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Ridge and famous

A 2004 Sonoma/San Francisco travelogue; part 5

by Thor Iverson

[old vine at Ridge Lytton Springs]

Senior zinizen
15 August 2004 – Lytton Springs, California

Ridge – The newish Lytton Springs facility is gorgeous, bright, spacious, and pretty terrific. Though I do miss the old place, a bit. We arrive just before opening, and about ten minutes after the scheduled opening time, we enter with a few other assembled clusters of eager ziniacs.

Ridge 2001 Chardonnay (Santa Cruz Mountains) – 14.8% alcohol. Fig, orange and vanilla in lush, intense quantities. There’s decent acidic balance, and while I personally can’t stand more than the first micro-sip, I think the relative quality is clear. Though heaven knows what fans of this style actually prefer.

Ridge 2001 Mazzoni Home Ranch (Alexander Valley) – 45% zinfandel, 50% carignane, 5% petite sirah, 14.4% alcohol. Rough and rustic, showing chewy dried cranberries and even drier grapes, earthy tannin, and high acidity. Balanced, but only just, this is a reasonably extreme form of desiccated zinfandel that some will love, but many will not. I’m on the fence.

Ridge 2002 Zinfandel Buchignani Ranch (Sonoma County) – 95% zinfandel, 5% petite sirah, 14.4% alcohol. Plum, raspberry, and slightly green floral aromas lift from a wine with more (and more balanced) structure. It’s juicy with supporting acidity, but things seem in order, and I think it should age reasonably well over the medium-term.

Ridge 2001 Zinfandel Paso Robles (San Luis Obispo County) – 100% zinfandel, 14.5% alcohol. Raspberry juice infusing intense red-and-black licorice eau de vie, alongside vivid and slightly roasted fruit. The finish is very long. A quite impressive wine, though awfully big-assed, and lovers thereof should adore it. I, myself, can’t help but admire its width. Sir Mix-a-Lot makes a comeback!

Ridge 2001 Syrah/Grenache Lytton Estate Vineyard (Dry Creek Valley) – A 50/50 blend, 14.8% alcohol. Ridge syrah, in a previous and unlamented vintage, remains the one and only non-damaged and non-overaged Ridge wine I have ever truly hated. Thus is it with considerable anxiety that I bring this to my lips. Soy, licorice, blackberry, strawberry, and blueberry bubblegum are fairly striking on a rather boozy nose, but turn shy on the palate, leaving big acidity and good structural tannin naked right through to a hide-chapping finish. Not offensive, but I just don’t get what they’re trying to do here.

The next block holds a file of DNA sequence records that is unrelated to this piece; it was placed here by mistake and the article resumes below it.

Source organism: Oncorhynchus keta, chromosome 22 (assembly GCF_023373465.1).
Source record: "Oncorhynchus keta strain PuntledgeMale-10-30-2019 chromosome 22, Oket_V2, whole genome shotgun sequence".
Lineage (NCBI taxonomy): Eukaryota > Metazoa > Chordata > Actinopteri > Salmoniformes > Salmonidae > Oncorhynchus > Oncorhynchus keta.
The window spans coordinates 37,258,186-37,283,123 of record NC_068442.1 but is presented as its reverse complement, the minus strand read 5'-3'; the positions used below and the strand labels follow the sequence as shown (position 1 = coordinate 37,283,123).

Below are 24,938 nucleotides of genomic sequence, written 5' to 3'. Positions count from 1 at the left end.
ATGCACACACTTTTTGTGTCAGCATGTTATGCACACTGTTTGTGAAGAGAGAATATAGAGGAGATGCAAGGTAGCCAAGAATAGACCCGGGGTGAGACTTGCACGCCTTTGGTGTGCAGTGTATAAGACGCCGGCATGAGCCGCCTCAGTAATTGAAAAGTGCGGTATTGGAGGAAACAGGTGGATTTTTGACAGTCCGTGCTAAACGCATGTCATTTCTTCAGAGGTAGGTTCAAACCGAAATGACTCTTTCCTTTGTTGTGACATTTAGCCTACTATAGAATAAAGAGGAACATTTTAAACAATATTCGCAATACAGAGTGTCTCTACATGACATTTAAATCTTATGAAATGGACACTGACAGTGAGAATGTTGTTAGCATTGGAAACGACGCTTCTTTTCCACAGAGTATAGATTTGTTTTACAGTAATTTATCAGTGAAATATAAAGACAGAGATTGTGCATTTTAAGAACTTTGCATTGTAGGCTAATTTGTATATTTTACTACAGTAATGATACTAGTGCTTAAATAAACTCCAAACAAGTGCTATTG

[Thor & Lytton Springs vine]

Triffids: The Early Years
Ridge 2001 Zinfandel Pagani Ranch (Sonoma Valley) – 88% zinfandel, 8% alicante bouschet, 4% petite sirah, 15.4% alcohol, and loving every head-bashing degree therein. Massively concentrated, but not at all hot, showing strong dark berry fruit and a long, chewy, food-like, utterly delicious finish. This couldn’t be more unlike, say, the Nalle approach to zinfandel, but in its style it’s turning out to be an absolute masterpiece.

Ridge 2002 Lytton Springs (Dry Creek Valley) – 75% zinfandel, 20% petite sirah, 5% carignane, 14.4% alcohol. Plum, boysenberry, blueberry, and lots of malic/apple zing with lashings of vanilla-scented oak and powdery tannin. Fresh and extremely primary, and seemingly a touch lighter than this wine has been in the past. Only a bit lighter, that is, and still quite balanced and ageable, but it’s not all that interesting right now. Shed not a tear while it heads off to nursery school; it’s time to let the little ones go.

Ridge 2001 Petite Sirah “Essence” Lytton Estate (Dry Creek Valley) – 75% petite sirah, 25% zinfandel, 14.2% alcohol, 10% residual sugar. A sweaty coffeehouse – or perhaps teahouse – with juicy black plum, blueberry, and pencil shavings over a bedrock of sweet earth. Balanced and pretty, especially on the finish, though the concept of the wine is a little hard to wrap one’s head around. Hard, but provably not impossible.

Ridge 2002 Geyserville (Sonoma County) – 84% zinfandel, 12% carignane, 4% petite sirah, 14.6% alcohol. Smoky, concentrated plum and forceful tannic structure, turning dark and brooding with gentle storms of wood drifting away on a long, firm finish. Very impressive, but definitely in need of significant aging to come together, shed the primary wood tones, etc.

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